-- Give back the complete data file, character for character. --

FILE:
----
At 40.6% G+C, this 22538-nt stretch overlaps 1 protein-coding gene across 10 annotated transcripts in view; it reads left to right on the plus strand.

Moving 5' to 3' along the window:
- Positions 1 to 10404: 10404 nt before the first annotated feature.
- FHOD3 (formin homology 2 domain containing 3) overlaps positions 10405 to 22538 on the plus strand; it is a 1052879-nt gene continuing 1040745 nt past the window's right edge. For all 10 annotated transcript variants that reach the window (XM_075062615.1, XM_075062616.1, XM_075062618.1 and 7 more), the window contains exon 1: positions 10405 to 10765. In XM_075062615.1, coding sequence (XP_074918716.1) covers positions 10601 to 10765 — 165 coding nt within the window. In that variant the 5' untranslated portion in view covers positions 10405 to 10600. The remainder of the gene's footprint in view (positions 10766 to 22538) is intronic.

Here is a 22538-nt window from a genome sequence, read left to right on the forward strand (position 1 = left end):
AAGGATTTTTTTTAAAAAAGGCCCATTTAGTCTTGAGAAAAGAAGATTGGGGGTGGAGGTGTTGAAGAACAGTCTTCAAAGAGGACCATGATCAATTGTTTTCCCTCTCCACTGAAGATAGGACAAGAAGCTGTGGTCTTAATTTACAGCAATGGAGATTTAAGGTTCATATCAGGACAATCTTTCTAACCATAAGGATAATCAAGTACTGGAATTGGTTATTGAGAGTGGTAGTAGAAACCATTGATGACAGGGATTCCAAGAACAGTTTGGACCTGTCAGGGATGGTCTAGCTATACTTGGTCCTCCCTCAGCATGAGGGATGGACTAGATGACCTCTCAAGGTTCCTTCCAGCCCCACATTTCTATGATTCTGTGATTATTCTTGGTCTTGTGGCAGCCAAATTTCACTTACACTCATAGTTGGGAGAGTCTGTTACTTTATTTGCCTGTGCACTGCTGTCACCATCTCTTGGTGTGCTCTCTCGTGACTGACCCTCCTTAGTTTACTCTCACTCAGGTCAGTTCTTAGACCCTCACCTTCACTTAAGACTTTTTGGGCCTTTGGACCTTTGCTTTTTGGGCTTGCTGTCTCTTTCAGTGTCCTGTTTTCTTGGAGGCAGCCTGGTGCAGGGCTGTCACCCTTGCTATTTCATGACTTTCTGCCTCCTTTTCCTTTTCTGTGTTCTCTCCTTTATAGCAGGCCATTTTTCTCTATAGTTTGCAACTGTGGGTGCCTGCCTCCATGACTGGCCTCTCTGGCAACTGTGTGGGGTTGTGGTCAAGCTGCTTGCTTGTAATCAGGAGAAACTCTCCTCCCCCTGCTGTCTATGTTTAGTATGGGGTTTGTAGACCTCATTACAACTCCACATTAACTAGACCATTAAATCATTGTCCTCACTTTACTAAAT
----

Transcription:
At 40.6% G+C, this 22538-nt stretch overlaps 1 protein-coding gene across 10 annotated transcripts in view; it reads left to right on the plus strand.

Moving 5' to 3' along the window:
- Positions 1 to 10404: 10404 nt before the first annotated feature.
- FHOD3 (formin homology 2 domain containing 3) overlaps positions 10405 to 22538 on the plus strand; it is a 1052879-nt gene continuing 1040745 nt past the window's right edge. For all 10 annotated transcript variants that reach the window (XM_075062615.1, XM_075062616.1, XM_075062618.1 and 7 more), the window contains exon 1: positions 10405 to 10765. In XM_075062615.1, coding sequence (XP_074918716.1) covers positions 10601 to 10765 — 165 coding nt within the window. In that variant the 5' untranslated portion in view covers positions 10405 to 10600. The remainder of the gene's footprint in view (positions 10766 to 22538) is intronic.

Here is a 22538-nt window from a genome sequence, read left to right on the forward strand (position 1 = left end):
AAGGATTTTTTTTAAAAAAGGCCCATTTAGTCTTGAGAAAAGAAGATTGGGGGTGGAGGTGTTGAAGAACAGTCTTCAAAGAGGACCATGATCAATTGTTTTCCCTCTCCACTGAAGATAGGACAAGAAGCTGTGGTCTTAATTTACAGCAATGGAGATTTAAGGTTCATATCAGGACAATCTTTCTAACCATAAGGATAATCAAGTACTGGAATTGGTTATTGAGAGTGGTAGTAGAAACCATTGATGACAGGGATTCCAAGAACAGTTTGGACCTGTCAGGGATGGTCTAGCTATACTTGGTCCTCCCTCAGCATGAGGGATGGACTAGATGACCTCTCAAGGTTCCTTCCAGCCCCACATTTCTATGATTCTGTGATTATTCTTGGTCTTGTGGCAGCCAAATTTCACTTACACTCATAGTTGGGAGAGTCTGTTACTTTATTTGCCTGTGCACTGCTGTCACCATCTCTTGGTGTGCTCTCTCGTGACTGACCCTCCTTAGTTTACTCTCACTCAGGTCAGTTCTTAGACCCTCACCTTCACTTAAGACTTTTTGGGCCTTTGGACCTTTGCTTTTTGGGCTTGCTGTCTCTTTCAGTGTCCTGTTTTCTTGGAGGCAGCCTGGTGCAGGGCTGTCACCCTTGCTATTTCATGACTTTCTGCCTCCTTTTCCTTTTCTGTGTTCTCTCCTTTATAGCAGGCCATTTTTCTCTATAGTTTGCAACTGTGGGTGCCTGCCTCCATGACTGGCCTCTCTGGCAACTGTGTGGGGTTGTGGTCAAGCTGCTTGCTTGTAATCAGGAGAAACTCTCCTCCCCCTGCTGTCTATGTTTAGTATGGGGTTTGTAGACCTCATTACAACTCCACATTAACTAGACCATTAAATCATTGTCCTCACTTTACTAAAT